You relax and start to lose your sense of judgment. Your health may actually improve if you stop here. But who does?
Reduced activation in your right inferior frontal cortex helps the inhibitions drain away.
Your brain doesn’t pay enough attention to negative feedback; you have trouble evaluating risk and reward.
Your memory begins to power down—you recall fewer details about what happened 30 minutes ago.
Your amygdala—your brain’s early warning system for danger—is starting to deactivate.
- You have problems keeping your balance, especially when it comes to maintaining side-to-side stability.
- You’re more aggressive than usual. If you’re watching sports, beware of fights over “who gets all the calls.”
You have water retention in your frontal lobe, middle cerebellar peduncle, and thalamus. Result: exaggerated moods and trouble with motor control.
Under this kind of assault, your stomach does all it can to repel or expel the toxins: nausea first, vomiting later. It’s the upchuck that can kill.
Your memory becomes selective (fragmentary) or totally incapacitated (en bloc). You may black out entirely; vomit now and it could be over.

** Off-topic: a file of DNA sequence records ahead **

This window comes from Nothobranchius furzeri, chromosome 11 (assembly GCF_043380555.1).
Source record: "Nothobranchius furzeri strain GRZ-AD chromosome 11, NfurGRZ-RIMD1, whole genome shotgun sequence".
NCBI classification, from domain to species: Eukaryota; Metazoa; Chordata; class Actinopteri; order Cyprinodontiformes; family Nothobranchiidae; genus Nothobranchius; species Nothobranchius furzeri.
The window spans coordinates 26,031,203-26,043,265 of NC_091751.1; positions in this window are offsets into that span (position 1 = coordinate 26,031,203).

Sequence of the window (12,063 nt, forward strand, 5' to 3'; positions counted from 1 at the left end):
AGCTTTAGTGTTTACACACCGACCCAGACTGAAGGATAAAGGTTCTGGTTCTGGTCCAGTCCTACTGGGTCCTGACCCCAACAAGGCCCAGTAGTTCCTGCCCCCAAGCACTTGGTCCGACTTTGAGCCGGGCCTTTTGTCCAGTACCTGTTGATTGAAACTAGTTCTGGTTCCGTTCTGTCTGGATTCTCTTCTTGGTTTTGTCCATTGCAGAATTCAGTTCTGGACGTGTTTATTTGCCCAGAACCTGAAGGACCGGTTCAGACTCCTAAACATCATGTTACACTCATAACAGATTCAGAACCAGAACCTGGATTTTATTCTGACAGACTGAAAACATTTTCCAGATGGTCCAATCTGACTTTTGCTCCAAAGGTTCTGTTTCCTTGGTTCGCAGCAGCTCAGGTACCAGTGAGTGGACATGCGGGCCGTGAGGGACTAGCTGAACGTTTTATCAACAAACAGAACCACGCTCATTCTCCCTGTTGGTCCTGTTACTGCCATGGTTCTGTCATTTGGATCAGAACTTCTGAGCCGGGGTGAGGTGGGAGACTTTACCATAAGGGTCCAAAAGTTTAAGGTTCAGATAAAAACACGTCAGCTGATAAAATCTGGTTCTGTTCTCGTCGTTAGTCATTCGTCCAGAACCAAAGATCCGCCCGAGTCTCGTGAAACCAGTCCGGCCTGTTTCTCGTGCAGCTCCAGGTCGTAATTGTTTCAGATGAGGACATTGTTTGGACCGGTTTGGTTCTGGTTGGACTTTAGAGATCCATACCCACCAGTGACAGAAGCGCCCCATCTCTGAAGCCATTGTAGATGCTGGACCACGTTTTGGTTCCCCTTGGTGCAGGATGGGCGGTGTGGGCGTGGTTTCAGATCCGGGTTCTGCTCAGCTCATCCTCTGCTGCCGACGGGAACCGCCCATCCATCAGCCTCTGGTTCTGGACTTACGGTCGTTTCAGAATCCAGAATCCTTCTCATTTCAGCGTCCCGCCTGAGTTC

- You’re emotionally numb, and also more likely to spring a rude proposal on the unsuspecting woman standing next to you.
- Your reflexes are now severely impaired. You may urinate uncontrollably, which is probably why the bathroom smells that way.
- There’s a good chance you don’t know where you are. Accounts abound of students who become disoriented or lost after a party.
- You’re in a stupor—problems arise with muscle coordination, blurred or double vision, and convulsions.
- You may pass out. Corollary: You may never wake up.
You’re as impaired as you would be under surgical anesthesia. Just like at the hospital you’ll soon visit.
0.40% AND UP
Your lungs can shut down. Your gag reflex is suppressed and you may choke on vomit. And your BP is dangerously low. You risk coma or death.
By: Laurence Roy Stains